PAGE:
The carpet cleaners came, eventually, I took #2 son to his last final, I savored the last hours of solitude I can expect to have this summer, I picked the kid up again, we met #1 son on his lunch hour for a celebratory meal, and then we refurnished the house. I suggested that we could take the opportunity to put the furniture back in new and interesting places, but this suggestion was vetoed.
In honor of the last day of school, and in recognition of the approaching thunderstorms, we then chilled.
I am not sure that this is a felicitous use of that word. #2 son said, “Let’s hike some more tomorrow. Today, let’s just chill.”
So we did.
I had read a couple of 1940s mysteries with plucky heroines. Nobody does plucky heroines like the 1940s mystery novelists, and Kelley Roos is particulary good. I think her books are not popular today because there are so many period references. Just as modern chick lit is filled with brand names and the names of current celebrities, Roos’s books have all kinds of pop culture allusions that mean nothing to us today. And I perhaps she not say “her” and “she,” since Kelley Roos is the nom de plum of a husband and wife writing team. I mused on these things a bit as I put the book away. Then I moved on to a modern plucky heroine, in a Laura Levine novel. Also good. And will readers of the future get her references to Jimmy Choos and Whoppers with cheese?
I blocked Cherry Bomb and left it to dry. When you start these worsted-weight cotton projects in the spring, they seem like a great idea, but they are too hot for summer, aren’t they? Maybe in the air conditioning. Otherwise, it is time to turn to small knitting projects.
I had gotten a good beginning on those socks, but decided that they were too “sleazy,” as the old knitting books put it, on size 1 needles, and frogged the whole thing and started again with size 0. I’m using Knitpicks Essentials and really loving it. The proof of socks is int he wearing and the washing, but this is a wonderful smooth yarn in the knitting at least. These are ordinary calculated traditional socks, and I’m doing a small lattice insertion down the side.
The insertion is no big deal — a simple k2tog, yo pattern with only two active rows. However, I had to frog and redo it about three times. This was my husband’s fault.
He has been following the story of General Vang Pao (you may also see his name in American style, Pao Vang) and his plot to overthrow the government of Laos. My mother passed it on to me, and my husband has been printing out the updates from the internet and studying them.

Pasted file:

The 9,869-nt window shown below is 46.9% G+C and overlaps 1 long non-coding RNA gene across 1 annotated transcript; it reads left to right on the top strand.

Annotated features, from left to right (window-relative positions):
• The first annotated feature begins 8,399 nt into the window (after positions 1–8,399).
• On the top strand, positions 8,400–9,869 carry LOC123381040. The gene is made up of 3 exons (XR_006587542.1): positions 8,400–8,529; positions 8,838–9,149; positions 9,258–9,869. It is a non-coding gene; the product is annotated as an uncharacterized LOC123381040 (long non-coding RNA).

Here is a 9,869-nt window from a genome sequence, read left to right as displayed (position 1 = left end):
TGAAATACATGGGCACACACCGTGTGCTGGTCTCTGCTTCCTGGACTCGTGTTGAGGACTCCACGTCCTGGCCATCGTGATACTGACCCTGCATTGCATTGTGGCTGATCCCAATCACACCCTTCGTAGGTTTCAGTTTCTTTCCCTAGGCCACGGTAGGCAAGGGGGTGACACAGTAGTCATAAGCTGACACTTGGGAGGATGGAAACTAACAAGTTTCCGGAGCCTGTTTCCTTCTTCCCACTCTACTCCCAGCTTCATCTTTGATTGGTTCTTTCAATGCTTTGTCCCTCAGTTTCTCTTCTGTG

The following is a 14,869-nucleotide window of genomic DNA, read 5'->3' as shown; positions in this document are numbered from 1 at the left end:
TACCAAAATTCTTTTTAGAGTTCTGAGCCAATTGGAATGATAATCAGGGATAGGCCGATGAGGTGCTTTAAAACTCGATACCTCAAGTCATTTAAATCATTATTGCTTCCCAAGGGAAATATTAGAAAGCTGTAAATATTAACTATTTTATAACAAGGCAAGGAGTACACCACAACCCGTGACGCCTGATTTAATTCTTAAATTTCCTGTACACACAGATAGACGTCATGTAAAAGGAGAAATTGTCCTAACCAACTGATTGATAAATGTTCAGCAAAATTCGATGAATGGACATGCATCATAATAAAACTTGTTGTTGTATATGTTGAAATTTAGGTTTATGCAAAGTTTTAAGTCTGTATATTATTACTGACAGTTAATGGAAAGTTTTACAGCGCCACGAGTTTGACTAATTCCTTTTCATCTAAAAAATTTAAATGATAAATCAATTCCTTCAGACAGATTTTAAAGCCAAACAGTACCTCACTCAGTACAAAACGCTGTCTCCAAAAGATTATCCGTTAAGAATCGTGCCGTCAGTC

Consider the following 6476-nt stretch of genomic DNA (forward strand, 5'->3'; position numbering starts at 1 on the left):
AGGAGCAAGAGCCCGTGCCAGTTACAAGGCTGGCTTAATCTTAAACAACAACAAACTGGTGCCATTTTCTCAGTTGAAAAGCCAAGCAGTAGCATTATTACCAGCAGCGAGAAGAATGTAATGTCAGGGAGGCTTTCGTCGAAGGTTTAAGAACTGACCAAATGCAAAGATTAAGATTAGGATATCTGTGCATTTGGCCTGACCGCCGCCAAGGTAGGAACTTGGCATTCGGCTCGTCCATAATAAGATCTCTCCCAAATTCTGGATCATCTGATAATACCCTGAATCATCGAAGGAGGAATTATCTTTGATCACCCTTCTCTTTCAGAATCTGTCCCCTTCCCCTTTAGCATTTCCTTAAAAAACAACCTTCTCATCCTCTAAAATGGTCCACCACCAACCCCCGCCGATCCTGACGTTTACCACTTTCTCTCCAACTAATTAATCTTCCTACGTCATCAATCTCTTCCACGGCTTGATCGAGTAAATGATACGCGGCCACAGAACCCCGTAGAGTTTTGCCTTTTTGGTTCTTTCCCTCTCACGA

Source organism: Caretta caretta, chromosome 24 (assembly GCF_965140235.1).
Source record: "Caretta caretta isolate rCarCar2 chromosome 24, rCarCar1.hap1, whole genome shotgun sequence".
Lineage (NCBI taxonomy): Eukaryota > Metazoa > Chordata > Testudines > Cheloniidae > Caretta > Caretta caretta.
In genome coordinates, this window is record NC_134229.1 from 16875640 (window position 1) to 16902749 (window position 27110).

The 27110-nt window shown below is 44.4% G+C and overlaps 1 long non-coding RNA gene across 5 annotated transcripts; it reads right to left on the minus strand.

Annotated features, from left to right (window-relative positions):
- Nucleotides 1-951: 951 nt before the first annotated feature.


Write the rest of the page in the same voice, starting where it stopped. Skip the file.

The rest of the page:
English is not his first language, so he sometimes needs assistance with unfamiliar terms in the news. So there I am, counting my k2tog yos, and he nudges me to ask what they mean when they say the insurgency was being paid for by human trafficking. I explained, and he responded thoughtfully that this could not be true, as all the Hmong people have chicken farms.
Sometimes, when these discussions become particularly surreal, the boys jump in to help with the explanations. Their views on the precise difference between “munitions” and “ammunition” are just as accurate as mine, I am sure, but they are more humorous, so sometimes it gets hard to keep an accurate count and remember whether I am on a 3-yo row or a 2-yo row.
You can see in the picture how well this color goes with my sofa, so when I lie on the sofa and read, once it is cool enough to wear these socks, I can put my feet up on the cushions without fear of clashing.
This, for the Summer Reading Challenge, is the other place where I read yesterday.
I have finished What to Eat. Nestle rounded it off with a suggestion that the various industries involved in food processing and delivery ought to consider changing their evil ways and being honest with consumers.
She says this to them directly, too, so she was able to share with us their answers. Sometimes they threaten to sue her, of course. In general, though, they say that it is not their fault if consumers eat the wrong stuff all the time. Nestle suggests that having thousands of people spending millions of dollars to convince you — from the time you are a small child — that Lucky Charms are part of a healthy breakfast and Baked Cheetos are practically a health food makes a bit of mockery of the idea that what you eat is all up to you.
I read bits of the conclusion out to #2 son, who informed me that he would love to eat Toaster Strudel. He had a longing sort of voice, the voice of a child who had never had the opportunity to eat Toaster Strudel and knew that he never would.
We woke this morning to a truly dramatic thunderstorm. The plants were definitely enjoying it. Falstaff has produced a blossom at last. Joseph’s Coat has not. That last hard freeze in April may just have been too much for him.
The zucchini are pretty chipper, and most of the others have baby vegetables.
If it stops raining, #2 son and I are planning to do the Two Turtles hiking trail today, a five mile bit around a lake.
If it keeps raining, we will have to keep chilling.
Or perhaps that should be chillin’.